The presence of a separately innervated muscle unit of the triceps may have possible surgical importance because it might be used for motor reconstructions. The ulnar nerve is very closely situated to the triceps muscle and rarely is examined above the elbow. In this cadaveric study, we dissected 18 limbs from axillae to midforearm to explore a possible contribution of the ulnar nerve to motor innervation of the medial head of the triceps. The ulnar nerve innervation of the medial head of the triceps was supported by this cadaveric study. The limitation of this study is that we did not measure the precise location of the branches. In a cadaver study, it is impossible to determine whether a branch is motor or sensory, but the location of each branch can be mapped. During this particular study, our main goal was to determine the presence or absence of nerve connection. Our attention was focused on defining the nature of each connection; ie, whether it was a nerve or whether it was connective tissue. Therefore, we did not measure the location of the branches.
Although the majority of the observed nerve branches originated from the main ulnar nerve, some also came from the ulnar collateral branch of the radial nerve. This branch of the radial nerve, although easily separated from the ulnar nerve by loupe magnification, is situated so close to the ulnar nerve as to be indistinguishable by the naked eye.
With the ulnar nerve branch innervation of the triceps, the dual nerve supply could allow separation of the triceps muscle. This could explain the clinical observation that radial nerve denervation does not result in complete lack of triceps function.
The triceps muscle and its main motor nerve, the radial nerve, have multiple connection modalities. New advances in peripheral nerve surgery such as neurotization of muscle by direct suture of nerve end to muscle, or transfer of healthy motor nerve branches to the motor nerve end of a denervated muscle have given the surgeon great capacity for motor reconstructions.
Witoonchart et al. [13
] described the concept of using the radial nerve branch to the long head of the triceps brachii for reinnervation of the anterior branch of the axillary nerve in upper brachial plexus injuries. In selected cases, the ulnar collateral branch of the radial nerve to the ulnar nerve or motor branch ramifying from the ulnar nerve could be used for reinnervation of a denervated muscle closely situated. Another possibility may be the transfer of the entire muscle unit for motor use. This independent motor unit may be helpful in restoring elbow flexion in selected cases or it may be used like a motor unit of forearm movement in the manner the brachialis muscle is used [1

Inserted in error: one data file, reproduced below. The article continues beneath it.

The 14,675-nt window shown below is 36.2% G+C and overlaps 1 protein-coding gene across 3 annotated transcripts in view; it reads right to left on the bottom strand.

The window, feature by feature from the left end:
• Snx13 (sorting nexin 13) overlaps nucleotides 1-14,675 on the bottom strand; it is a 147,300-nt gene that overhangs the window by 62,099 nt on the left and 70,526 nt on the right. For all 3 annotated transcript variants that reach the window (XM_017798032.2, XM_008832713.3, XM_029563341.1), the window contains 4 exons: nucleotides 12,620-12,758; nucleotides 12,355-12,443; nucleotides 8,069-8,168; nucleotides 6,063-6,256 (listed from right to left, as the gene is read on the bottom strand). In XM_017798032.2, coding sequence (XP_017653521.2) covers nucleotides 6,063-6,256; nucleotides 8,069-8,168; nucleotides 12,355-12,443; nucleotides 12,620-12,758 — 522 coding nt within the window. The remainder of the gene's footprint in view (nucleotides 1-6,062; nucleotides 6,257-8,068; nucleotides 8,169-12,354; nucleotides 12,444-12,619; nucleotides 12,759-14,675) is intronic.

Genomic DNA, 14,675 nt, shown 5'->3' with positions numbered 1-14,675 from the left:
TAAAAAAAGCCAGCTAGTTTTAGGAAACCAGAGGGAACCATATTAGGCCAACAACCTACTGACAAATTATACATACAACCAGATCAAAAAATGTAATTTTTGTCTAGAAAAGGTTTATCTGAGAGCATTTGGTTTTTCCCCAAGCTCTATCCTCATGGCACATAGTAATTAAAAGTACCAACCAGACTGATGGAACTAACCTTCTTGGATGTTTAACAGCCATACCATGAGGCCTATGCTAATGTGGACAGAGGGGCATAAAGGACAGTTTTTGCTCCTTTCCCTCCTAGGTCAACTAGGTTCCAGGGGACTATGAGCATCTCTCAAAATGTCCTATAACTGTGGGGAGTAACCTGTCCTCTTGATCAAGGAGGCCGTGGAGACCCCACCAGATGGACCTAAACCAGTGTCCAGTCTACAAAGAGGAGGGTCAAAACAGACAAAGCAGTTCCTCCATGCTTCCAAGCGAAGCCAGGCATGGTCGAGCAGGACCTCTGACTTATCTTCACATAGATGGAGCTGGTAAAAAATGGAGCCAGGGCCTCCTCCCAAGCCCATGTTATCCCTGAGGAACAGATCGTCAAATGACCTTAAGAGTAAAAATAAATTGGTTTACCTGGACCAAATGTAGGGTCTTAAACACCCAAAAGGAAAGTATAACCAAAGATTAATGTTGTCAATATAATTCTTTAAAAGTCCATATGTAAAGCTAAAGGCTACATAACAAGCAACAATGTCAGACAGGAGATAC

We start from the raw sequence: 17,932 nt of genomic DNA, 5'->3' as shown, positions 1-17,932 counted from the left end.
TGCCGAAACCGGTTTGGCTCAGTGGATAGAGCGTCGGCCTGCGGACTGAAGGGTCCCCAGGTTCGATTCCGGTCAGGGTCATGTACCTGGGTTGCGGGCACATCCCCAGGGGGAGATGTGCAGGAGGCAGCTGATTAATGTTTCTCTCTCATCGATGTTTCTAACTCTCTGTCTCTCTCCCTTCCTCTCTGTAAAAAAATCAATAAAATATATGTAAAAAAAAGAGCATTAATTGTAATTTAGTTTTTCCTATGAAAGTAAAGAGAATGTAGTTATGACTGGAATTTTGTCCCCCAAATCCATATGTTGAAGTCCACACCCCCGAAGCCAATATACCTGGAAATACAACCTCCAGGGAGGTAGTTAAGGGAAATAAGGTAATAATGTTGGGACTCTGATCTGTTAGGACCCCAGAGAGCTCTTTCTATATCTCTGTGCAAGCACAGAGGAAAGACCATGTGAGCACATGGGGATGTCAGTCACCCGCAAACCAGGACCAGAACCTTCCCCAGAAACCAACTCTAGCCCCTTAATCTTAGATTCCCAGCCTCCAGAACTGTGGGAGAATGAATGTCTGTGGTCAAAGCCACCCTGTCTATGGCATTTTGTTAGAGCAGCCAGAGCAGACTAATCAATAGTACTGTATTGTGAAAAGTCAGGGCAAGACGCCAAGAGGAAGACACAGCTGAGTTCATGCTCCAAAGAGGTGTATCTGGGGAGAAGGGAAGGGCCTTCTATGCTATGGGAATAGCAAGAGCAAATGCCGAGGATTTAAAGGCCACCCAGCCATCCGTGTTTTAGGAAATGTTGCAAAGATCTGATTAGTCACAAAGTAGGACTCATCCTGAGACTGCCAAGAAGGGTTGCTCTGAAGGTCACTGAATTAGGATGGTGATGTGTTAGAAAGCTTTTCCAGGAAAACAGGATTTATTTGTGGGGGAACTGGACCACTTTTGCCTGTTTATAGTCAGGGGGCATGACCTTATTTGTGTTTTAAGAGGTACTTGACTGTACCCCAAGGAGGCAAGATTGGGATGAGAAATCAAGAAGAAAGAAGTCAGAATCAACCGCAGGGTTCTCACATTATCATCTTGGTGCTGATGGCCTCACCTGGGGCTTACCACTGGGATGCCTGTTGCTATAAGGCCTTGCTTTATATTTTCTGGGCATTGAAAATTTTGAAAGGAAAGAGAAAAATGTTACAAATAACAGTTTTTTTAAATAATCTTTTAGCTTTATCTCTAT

]. If well described, this small selective donor site would have an easy anatomic approach and acceptable potential morbidities.
It is essential to change the current thought that no major ulnar nerve branches occur above the elbow. Dissections proximal to the epicondyles must be performed carefully so as to avoid destruction of these branches, preventing partial denervation and atrophy of the triceps muscle and additional fibrosis of the medial head and resultant postsurgical elbow stiffness. Finally, the importance of the ulnar collateral branch of the radial nerve must be emphasized. Our anatomic dissections showed this nerve to be a distinct entity with a diameter large enough to be appreciated easily on loupe magnification. With popularization of neurotization, this nerve would be a prime candidate for reinnervation of denervated muscle through nerve-to-nerve repair (for example, musculocutaneous nerve interruption with resultant denervation of the biceps brachii). The nerve also could be used for direct transfer to another muscle.
We conclude the ulnar nerve and the ulnar collateral branch of the radial nerve are previously unrecognized sources of triceps brachii innervation. Additional study will be directed toward exploitation of these branches as potential sources for reinnervation of denervated muscle by direct nerve transfer without nerve grafting for management of brachial plexus injuries and biceps brachii denervation and eventually for reinnervation of other muscles in the arm and forearm.